Out-Law News | 17 Sep 2014 | 11:18 am | 1 min. read
The AfDB said the agreement formed part of the ‘enhanced private sector assistance for Africa’ (EPSA) initiative, which was designed in partnership with the Japanese government to promote economic growth led by the private sector.
EPSA is a “multi-donor, multi-component initiative for resource mobilisation and development partnership” to support the AfDB’s private sector development strategy, the bank said.
Japan and the AfDB launched EPSA at the G8 summit in 2005. According to the AfDB, the three components of the initiative include a ‘fast track’ process for co-financing projects for the public sector, support from the AfDB-Japan ‘Fund for African Private Sector Assistance’ and loans to the private sector. “Major projects have been co-financed within this framework,” the AfDB said.
In addition to the signing of the agreement, Japan’s prime minister Shinzo Abe said during a visit to Ethiopia in January 2014 (9-page / 160 KB PDF) that his country would double its commitment to EPSA funds from $1 billion to $2bn for the period 2012 to 2017.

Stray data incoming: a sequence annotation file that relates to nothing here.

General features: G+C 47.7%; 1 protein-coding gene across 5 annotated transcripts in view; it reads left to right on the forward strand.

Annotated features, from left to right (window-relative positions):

Abe said Japan would also continue to support the ‘African Business Education Initiative for Youth’, under which young Africans “who will shoulder responsibility for the future of business” between the countries will be selected to study at Japanese universities. During their studies in Japan, Africans will also have an opportunity to work as interns at Japanese companies, Abe said.
In December 2013, Japan signed a fourth private sector assistance loan of around $100m to help fund AfDB’s non-sovereign operations supporting African small and medium enterprises and investments “critical to private sector growth and development”. The AfDB said this included public-private partnerships “for the provision of essential economic infrastructure and direct investment by the AfDB in key African financial institutions and enterprises”.
Japan's foreign direct investment (FDI) to Africa in 2012 was more than $6bn, exceeding its target of $3.4bn, according to data published in March 2013.